The major philosophy of Pipe Rack design is that a change elevation must occur at each change of direction. As the rack turns through 90 deg, each level will rise or drop by the distance between the main levels and the side steel.
This allows piping to change order at the turn and the easy transition of one rack making a tee junction with another.
Change of elevation with direction applies equally to an individual line as the whole rack. Expansion loops and the rise or drop of lines leaving the rack are good examples of this.
A flat turn across a currently unoccupied rack will effectively kill that rack space for future lines.
Line Entry or Exit
Whether a line should rise or drop out of a rack is dependent on the fluid phase. Vapour lines should always branch from the top of the header and rise out of or into the rack, this prevents liquid carry over from the condensates that form in the bottom of most vapour lines.
Liquid lines can branch from either the top or the bottom of the header and rise or drop out of the rack, although top connections are still preferred if there is a choice..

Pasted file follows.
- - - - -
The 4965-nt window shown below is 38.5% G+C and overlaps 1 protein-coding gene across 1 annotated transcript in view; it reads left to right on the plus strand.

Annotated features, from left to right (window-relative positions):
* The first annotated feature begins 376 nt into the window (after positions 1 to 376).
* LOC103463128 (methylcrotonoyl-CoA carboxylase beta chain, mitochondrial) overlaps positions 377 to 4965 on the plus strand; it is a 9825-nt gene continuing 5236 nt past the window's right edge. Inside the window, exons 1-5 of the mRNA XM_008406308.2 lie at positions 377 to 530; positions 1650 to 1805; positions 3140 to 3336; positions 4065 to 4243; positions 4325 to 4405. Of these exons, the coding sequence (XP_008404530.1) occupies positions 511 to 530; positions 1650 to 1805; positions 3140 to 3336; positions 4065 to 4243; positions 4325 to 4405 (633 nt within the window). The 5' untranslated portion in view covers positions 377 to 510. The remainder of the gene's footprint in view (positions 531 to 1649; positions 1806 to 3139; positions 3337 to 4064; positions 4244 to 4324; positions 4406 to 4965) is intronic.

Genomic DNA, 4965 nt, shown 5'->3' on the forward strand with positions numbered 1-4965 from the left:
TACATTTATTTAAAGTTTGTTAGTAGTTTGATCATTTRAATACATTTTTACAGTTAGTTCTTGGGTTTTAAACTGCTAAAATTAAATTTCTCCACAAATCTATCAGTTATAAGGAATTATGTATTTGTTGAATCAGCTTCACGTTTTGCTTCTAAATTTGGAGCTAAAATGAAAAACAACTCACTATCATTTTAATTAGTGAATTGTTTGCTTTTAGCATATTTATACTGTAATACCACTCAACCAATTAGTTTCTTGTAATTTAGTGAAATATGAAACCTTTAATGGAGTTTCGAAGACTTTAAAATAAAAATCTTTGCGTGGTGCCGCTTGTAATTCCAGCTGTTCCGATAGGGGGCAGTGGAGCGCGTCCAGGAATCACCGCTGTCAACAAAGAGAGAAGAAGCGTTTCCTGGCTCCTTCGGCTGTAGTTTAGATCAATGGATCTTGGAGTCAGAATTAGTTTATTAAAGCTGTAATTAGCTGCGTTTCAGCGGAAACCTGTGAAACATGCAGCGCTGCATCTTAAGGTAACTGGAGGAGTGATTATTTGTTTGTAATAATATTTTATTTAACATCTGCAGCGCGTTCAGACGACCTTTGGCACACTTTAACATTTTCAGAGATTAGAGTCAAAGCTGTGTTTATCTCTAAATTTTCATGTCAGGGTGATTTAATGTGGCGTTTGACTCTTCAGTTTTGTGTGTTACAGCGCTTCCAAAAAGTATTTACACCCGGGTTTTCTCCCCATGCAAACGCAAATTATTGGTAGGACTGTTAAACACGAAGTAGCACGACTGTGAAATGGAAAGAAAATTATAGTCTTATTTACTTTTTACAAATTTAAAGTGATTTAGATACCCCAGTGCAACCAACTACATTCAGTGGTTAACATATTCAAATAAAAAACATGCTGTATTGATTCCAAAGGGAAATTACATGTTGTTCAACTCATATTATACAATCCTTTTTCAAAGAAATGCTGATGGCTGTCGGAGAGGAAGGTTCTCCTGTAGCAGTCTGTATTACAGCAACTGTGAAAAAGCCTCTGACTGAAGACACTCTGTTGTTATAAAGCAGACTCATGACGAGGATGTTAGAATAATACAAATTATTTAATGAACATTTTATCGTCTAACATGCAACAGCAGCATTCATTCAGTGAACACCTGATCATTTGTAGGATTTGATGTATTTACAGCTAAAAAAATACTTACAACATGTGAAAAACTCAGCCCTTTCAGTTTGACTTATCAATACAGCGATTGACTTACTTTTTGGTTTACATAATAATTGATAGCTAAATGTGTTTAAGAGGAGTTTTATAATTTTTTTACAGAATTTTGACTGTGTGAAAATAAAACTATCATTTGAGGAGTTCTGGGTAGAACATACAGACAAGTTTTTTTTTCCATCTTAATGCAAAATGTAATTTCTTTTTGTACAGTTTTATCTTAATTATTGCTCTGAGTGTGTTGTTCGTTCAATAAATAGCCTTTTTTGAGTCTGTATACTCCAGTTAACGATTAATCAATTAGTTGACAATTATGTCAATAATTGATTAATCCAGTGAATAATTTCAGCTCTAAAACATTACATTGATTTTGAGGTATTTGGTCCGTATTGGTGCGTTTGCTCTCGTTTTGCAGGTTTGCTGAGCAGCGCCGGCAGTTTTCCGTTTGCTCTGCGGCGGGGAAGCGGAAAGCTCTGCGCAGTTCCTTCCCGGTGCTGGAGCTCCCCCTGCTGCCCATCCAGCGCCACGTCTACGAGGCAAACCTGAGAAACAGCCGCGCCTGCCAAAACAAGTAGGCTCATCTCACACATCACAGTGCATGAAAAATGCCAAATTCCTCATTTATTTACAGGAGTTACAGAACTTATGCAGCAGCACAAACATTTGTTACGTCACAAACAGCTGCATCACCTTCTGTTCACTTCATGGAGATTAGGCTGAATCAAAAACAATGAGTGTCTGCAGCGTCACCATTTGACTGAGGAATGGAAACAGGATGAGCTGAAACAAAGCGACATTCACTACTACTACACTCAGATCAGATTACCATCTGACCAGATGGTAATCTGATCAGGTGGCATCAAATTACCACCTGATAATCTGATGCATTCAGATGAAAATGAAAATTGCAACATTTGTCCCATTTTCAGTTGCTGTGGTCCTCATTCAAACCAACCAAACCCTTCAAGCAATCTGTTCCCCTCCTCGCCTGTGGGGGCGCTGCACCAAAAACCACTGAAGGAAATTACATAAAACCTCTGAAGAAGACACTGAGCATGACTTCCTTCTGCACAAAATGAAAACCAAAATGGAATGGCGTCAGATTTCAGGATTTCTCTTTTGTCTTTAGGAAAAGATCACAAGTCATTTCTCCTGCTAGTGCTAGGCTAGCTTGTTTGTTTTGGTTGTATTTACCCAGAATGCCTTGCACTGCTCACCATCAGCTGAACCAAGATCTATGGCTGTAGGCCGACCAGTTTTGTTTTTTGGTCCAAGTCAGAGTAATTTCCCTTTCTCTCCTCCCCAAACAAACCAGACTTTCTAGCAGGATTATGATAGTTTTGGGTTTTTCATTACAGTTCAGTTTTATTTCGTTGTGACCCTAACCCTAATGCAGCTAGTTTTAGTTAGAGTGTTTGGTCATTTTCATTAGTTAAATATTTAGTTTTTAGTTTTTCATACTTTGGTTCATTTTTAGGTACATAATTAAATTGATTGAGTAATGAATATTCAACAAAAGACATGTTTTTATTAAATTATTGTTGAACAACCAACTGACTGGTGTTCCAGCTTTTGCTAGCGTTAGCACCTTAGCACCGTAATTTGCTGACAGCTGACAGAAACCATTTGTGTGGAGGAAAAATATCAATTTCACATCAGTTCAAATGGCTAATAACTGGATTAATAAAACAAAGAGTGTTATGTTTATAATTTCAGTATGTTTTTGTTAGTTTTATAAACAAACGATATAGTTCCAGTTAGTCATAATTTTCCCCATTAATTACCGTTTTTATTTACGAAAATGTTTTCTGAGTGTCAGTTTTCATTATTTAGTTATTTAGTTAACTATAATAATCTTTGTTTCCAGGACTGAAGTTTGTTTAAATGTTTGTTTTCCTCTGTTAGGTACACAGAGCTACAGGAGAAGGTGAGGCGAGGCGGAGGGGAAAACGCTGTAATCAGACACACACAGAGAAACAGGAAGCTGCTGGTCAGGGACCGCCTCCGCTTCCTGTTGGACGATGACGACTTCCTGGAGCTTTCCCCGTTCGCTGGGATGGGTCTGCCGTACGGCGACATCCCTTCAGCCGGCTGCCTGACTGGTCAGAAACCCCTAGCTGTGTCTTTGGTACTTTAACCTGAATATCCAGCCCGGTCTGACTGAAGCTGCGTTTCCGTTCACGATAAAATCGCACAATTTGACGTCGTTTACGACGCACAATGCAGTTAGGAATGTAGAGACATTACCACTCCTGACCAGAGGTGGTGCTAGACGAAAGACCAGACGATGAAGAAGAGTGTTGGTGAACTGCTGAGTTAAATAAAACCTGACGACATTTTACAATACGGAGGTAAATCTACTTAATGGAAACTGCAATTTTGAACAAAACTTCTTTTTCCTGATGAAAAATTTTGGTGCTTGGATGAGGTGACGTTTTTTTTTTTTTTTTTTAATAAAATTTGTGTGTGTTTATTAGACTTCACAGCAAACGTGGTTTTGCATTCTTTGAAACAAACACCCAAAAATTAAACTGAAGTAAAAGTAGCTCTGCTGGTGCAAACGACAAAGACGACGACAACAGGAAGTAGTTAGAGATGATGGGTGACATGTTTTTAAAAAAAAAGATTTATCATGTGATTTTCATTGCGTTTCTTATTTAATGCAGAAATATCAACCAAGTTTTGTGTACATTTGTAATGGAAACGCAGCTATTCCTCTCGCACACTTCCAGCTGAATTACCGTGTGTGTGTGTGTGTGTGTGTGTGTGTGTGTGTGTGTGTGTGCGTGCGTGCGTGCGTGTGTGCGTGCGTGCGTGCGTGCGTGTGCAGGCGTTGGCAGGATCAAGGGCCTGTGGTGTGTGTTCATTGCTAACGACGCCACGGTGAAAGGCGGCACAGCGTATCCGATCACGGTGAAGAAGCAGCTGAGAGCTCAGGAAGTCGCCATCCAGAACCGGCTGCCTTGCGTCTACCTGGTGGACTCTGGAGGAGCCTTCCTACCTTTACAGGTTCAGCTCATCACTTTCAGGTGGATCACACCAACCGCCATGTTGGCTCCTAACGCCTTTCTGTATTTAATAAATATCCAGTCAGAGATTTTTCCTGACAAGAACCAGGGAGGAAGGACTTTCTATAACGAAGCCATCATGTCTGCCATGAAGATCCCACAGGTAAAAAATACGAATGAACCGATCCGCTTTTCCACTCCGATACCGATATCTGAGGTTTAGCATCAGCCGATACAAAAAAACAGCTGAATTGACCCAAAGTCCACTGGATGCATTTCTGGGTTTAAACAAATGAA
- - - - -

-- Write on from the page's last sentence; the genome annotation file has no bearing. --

Generally speaking pocketing of any line should be avoided, all rack expansion loops should therefore rise up and over the side steel above the specific rack level. Drains or drip legs should be provided on all lines between loops.
Line Position and Expansion
The largest and heaviest (liquid filled) lines should always be located on the outside of the rack close to the columns.
The reasons being :-
- To reduce mid span beam deflection and size.
- To maximise the rack width available for the largest expansion loops.
Anchors for all lines should be placed at the same ‘bent’ or support beam. This allows the structural group to design the additional bracing required for the anchor loading in one bay rather than several. The ‘nested’ expansion loops for all lines will occur midway between the anchor points.
Most steel fabricated pipe racks are fireproofed with a fire retardant coating during construction, especially those which have aerial coolers mounted above cable tray level.
This coating can be up to 50mm thick so allowance must be made when positioning the outer lines nearest the rack columns.
For general line rack spacing see the Rack Spacing Chart in the Standards/Selection and Application Guides section of the Procedures and Standards Blog of this site.
These charts are based on maintaining approximately 25mm between any pipe, insulation or flanges.